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Topical Therapy Landscape for AD


Experts discuss the history and evolving landscape of topical steroids as therapy for atopic dermatitis (AD).


Shawn Kwatra, MD: If someone comes to see you and you know they have some pretty active and hot areas, maybe the elbows in the antecubital fossa, or in the legs. Before you pick something, are there some more questions you ask, or what are you leaning toward? What are some of the options you think about?

Peter Lio, MD, FAAD: We're lucky that in the past particularly 5 years, but even in my career over the past 20 years, we've seen a bunch of new options. One of my teachers who passed away just in the last couple of years, Sam Moschella [Samuel Moschella, MD], was practicing, before compound F was widely available, before hydrocortisone. We would say, "Dr Moschella, how was it practicing dermatology without any topical steroids at all?" He's like, “It's really tough." We just didn't have anything. It's so crazy to think about that. Now, of course, we have our topical steroid revolutions. During the 1950s, it was sort of developed and then, of course, increasingly sophisticated many, many different variations. Then, the next big entry into this whole story happened around the year 2000 with tacrolimus. Just a year later, it was pimecrolimus. Those 2 topical calcineurin inhibitors gave us our first nonsteroidal agent for atopic dermatitis and they were pretty awesome. They still are pretty awesome until around 2005, when the FDA put the black box warning on things, and that kind of had a chilling effect on those, but they still persist and they're wonderful. Then, it wasn't until 2016 that we got crisaborole, our first new big one in a while, the phosphodiesterase, for an inhibitor out of an anti-inflammatory and I'm grateful for it. I know that it's had maybe some mixed reviews, it's maybe not as powerful as we wish. Certainly, the stinging and burning was more common, I think, than it seemed to be from the pivotal trials, but still a useful adjunct. More recently, we finally have a new entry, which is our first topical JAK inhibitor. That's pretty exciting, with ruxolitinib and what's exciting about [ruxolitinib] is that, in particular, it's, in my opinion, the most powerful nonsteroidal we've seen. It's very difficult to compare across trials and across things, but just my clinical experience, is that just the speed that it works and the sort of the equivalency of potency when we see that clinical effect because obviously, it's not steroid. We measure steroid potency with the Stoughton scale to see the vasoconstrictive, this doesn't have that. The clinical effect puts it on par. In my experience with… about a midpotency topical corticosteroid, which is pretty neat to have that, I still think topical steroids. I have a tremendous amount of respect for them. In fact, maybe I'm more gun-shy about topical stories than almost any of our colleagues because I have a group of patients that has this topical steroid withdrawal that is very complex and nuanced; it is probably not 1 thing, and it's tricky to navigate. We're working on a few things right now. We've been talking to about how we can understand this better. How can we get the word out? Because of that, I'm extra careful. Even despite that though, topical corticosteroids tend to be our first-line because they're super reliable. Almost 100% of patients we put them on are going to have some effect; they're going to show improvement. Number 2, they're extremely accessible. You can't beat free, or a $4 copay. Truly, they are safe when they're used correctly. We have 50, 60, 70, and going on 70 because of data with these things. It's incredible, right? I really like the fact that we know a lot about them. That's often where I'll start: how do you view this sort of landscape of our topical therapies?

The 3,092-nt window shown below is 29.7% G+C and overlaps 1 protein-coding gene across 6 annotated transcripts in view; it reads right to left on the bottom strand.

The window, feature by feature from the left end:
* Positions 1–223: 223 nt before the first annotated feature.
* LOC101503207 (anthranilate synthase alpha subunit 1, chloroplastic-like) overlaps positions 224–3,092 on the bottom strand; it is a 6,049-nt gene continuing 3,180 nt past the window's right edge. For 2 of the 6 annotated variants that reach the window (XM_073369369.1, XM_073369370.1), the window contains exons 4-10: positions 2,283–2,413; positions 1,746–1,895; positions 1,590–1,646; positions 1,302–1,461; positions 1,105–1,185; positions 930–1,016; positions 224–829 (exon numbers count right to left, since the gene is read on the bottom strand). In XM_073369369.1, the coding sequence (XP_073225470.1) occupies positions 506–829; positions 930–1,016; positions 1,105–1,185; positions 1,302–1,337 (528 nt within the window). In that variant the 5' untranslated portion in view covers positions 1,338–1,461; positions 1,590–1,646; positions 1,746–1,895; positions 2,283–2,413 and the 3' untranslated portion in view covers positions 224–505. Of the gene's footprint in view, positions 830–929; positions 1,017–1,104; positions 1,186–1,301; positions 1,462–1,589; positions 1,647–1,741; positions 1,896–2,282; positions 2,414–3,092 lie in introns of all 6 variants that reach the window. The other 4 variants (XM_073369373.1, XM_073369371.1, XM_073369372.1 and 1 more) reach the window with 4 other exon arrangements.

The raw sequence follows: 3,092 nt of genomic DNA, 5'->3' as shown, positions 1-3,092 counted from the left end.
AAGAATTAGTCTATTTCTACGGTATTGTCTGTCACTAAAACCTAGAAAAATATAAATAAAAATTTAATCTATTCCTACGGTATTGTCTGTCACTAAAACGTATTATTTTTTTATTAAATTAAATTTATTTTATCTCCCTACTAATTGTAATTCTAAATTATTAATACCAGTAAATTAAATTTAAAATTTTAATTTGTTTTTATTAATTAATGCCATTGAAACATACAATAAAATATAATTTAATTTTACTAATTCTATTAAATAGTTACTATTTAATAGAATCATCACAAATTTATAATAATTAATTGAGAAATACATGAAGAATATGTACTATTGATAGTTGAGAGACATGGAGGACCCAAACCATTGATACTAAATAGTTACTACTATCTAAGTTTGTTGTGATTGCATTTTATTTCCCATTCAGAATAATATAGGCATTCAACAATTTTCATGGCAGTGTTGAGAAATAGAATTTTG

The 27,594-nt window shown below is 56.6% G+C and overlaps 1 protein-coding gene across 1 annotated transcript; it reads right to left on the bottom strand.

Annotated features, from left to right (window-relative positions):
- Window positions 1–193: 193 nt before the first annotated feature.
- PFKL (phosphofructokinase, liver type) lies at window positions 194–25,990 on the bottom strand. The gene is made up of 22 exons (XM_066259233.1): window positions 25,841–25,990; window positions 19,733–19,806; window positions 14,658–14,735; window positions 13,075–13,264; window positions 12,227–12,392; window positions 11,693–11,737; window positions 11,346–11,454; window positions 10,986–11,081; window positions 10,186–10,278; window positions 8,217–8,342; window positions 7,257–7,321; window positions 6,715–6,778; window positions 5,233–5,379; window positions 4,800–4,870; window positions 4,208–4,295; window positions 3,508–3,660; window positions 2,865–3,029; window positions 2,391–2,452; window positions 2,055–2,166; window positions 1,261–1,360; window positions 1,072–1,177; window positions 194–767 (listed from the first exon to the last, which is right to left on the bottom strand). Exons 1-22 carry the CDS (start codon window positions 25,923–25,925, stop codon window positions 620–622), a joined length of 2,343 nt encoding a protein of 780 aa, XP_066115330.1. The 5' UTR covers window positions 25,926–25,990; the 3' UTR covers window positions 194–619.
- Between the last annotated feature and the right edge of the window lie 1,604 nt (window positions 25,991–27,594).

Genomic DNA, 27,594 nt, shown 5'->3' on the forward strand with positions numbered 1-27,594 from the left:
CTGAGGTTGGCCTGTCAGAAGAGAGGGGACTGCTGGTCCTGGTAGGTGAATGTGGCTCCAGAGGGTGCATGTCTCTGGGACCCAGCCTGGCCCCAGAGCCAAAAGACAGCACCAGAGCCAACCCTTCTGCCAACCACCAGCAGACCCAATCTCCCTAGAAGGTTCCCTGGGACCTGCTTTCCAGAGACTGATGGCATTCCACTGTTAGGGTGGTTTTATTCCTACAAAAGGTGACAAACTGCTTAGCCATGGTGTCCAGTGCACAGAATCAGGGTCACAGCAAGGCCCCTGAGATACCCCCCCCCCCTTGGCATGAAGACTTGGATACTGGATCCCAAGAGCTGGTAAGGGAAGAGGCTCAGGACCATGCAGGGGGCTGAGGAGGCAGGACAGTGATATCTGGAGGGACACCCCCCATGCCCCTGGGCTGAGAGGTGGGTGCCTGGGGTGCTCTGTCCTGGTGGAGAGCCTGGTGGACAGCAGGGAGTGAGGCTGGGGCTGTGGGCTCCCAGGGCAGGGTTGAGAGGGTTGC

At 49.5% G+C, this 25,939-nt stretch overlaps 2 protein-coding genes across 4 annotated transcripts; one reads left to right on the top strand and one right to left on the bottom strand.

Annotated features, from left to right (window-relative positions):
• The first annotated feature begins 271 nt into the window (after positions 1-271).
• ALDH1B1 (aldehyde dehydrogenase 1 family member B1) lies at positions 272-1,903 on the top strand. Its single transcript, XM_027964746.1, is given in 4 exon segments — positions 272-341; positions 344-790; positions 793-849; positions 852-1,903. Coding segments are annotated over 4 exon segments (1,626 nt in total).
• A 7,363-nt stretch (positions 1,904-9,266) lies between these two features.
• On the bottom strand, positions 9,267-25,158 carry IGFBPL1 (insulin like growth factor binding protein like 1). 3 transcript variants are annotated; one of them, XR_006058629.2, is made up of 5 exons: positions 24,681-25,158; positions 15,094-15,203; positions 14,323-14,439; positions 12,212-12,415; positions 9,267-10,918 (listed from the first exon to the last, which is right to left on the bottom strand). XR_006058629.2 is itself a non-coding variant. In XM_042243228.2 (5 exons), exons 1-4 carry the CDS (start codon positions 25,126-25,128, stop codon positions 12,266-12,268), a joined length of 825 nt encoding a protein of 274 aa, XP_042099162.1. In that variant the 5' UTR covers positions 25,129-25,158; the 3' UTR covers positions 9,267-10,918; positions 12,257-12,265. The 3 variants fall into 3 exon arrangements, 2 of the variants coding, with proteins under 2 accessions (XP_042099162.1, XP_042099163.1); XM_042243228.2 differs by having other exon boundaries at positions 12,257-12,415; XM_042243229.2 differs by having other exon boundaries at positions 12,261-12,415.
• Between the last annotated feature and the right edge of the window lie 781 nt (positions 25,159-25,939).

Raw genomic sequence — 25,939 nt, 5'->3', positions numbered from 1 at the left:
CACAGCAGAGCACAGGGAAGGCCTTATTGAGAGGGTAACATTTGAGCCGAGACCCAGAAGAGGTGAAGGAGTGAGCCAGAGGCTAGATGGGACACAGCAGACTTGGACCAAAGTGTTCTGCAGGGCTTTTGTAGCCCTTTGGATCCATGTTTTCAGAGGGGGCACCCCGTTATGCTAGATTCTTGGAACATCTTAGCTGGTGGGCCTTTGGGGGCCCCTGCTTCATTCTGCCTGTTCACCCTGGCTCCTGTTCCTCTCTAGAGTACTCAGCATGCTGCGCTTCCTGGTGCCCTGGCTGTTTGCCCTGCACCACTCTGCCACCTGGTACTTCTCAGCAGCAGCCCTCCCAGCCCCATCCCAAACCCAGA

Shawn Kwatra, MD: You know, I have a similar impression to you, in that topical steroids have for a long time been the mainstay also because access to amounts of medication like a jar of triamcinolone 400 gross grams. You can get for someone who has more extensive disease. That's a really helpful tool for us. I would agree with you that, in all the different strengths, it has been helpful.

Transcript edited for clarity.

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